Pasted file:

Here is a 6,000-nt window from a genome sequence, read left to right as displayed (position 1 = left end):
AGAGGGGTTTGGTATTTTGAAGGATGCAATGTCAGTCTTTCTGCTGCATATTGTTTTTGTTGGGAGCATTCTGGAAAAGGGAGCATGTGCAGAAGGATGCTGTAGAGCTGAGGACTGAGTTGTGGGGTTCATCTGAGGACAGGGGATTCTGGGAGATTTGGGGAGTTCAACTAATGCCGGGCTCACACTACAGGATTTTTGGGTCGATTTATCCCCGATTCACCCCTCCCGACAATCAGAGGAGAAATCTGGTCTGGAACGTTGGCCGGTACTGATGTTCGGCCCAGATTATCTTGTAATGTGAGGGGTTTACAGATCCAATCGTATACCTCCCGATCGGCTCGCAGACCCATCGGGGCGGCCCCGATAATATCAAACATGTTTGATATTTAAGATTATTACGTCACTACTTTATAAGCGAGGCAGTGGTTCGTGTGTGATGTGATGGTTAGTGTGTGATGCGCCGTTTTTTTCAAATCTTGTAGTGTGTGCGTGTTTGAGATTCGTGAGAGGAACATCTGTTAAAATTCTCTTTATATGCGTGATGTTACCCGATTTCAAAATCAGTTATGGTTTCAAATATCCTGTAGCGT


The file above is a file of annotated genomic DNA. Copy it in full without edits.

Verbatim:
Here is a 6,000-nt window from a genome sequence, read left to right as displayed (position 1 = left end):
AGAGGGGTTTGGTATTTTGAAGGATGCAATGTCAGTCTTTCTGCTGCATATTGTTTTTGTTGGGAGCATTCTGGAAAAGGGAGCATGTGCAGAAGGATGCTGTAGAGCTGAGGACTGAGTTGTGGGGTTCATCTGAGGACAGGGGATTCTGGGAGATTTGGGGAGTTCAACTAATGCCGGGCTCACACTACAGGATTTTTGGGTCGATTTATCCCCGATTCACCCCTCCCGACAATCAGAGGAGAAATCTGGTCTGGAACGTTGGCCGGTACTGATGTTCGGCCCAGATTATCTTGTAATGTGAGGGGTTTACAGATCCAATCGTATACCTCCCGATCGGCTCGCAGACCCATCGGGGCGGCCCCGATAATATCAAACATGTTTGATATTTAAGATTATTACGTCACTACTTTATAAGCGAGGCAGTGGTTCGTGTGTGATGTGATGGTTAGTGTGTGATGCGCCGTTTTTTTCAAATCTTGTAGTGTGTGCGTGTTTGAGATTCGTGAGAGGAACATCTGTTAAAATTCTCTTTATATGCGTGATGTTACCCGATTTCAAAATCAGTTATGGTTTCAAATATCCTGTAGCGT